Having considered your Plan at length my conclusion is that the necessary decisions to bring more land into the planning system have not been taken, the added complexity will reduce appetite for development further and slow down the system, and throughout the Plan you have directly contradicted national policy. As you know, by law you must have regard to the need for your strategies to be consistent with national policies.
For these reasons I am left with no choice but to exercise my powers to direct changes.
Your Plan must be brought to the minimum level I would expect to deliver the homes to start serving Londoners in the way they deserve. However, this must be the baseline and given this, I ask that you start considering the next London Plan immediately and how this will meet the higher level and broader housing needs of London.”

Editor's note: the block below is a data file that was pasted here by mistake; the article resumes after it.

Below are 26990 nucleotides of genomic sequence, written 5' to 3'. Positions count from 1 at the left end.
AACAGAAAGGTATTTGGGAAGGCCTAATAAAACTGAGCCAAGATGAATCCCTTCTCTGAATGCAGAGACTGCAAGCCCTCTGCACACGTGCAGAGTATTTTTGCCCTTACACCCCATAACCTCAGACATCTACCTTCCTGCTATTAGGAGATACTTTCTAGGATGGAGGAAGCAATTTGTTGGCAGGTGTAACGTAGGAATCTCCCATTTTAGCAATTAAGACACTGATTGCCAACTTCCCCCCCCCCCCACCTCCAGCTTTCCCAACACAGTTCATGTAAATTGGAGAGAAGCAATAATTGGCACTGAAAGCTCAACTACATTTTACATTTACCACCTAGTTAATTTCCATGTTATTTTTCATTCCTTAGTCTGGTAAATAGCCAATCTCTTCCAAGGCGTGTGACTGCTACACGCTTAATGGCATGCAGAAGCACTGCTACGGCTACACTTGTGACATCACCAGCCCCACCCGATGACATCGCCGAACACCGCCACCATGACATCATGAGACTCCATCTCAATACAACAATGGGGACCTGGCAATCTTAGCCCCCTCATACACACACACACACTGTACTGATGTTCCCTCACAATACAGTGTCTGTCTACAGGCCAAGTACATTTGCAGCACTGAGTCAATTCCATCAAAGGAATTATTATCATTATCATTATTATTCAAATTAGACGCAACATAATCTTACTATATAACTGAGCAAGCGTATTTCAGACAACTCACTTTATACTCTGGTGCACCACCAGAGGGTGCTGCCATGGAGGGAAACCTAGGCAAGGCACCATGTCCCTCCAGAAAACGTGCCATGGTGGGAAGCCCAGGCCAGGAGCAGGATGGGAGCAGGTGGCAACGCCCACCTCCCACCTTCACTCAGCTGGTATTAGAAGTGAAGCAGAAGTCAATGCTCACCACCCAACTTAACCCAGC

Then most recently, only after the Mayor had chased on 9 December 2020 for a response from Government to his April 2020 proposed amendments to address those March 2020 directions, the Secretary of State wrote again on 10 December 2020 with further directions.
But, to accentuate the positive, we now have an adopted new London Plan (542 pages of it).
This is a good Lichfields blog post on it. I did also like this Tom Pemberton post that summarised some of its implications in seven slides.
The whole process will now have to start again, as soon as we are past the 6 May elections, given the Government’s expectation of an immediate review to take into account the current NPPF and the housing numbers deriving from the revised standard method (including indeed its additional 35% figure for London and other major towns and cities). The new numbers are truly challenging/unrealistic (93,500 per annum as against the 52,000 figure in the new plan and annual delivery of less than 37,000).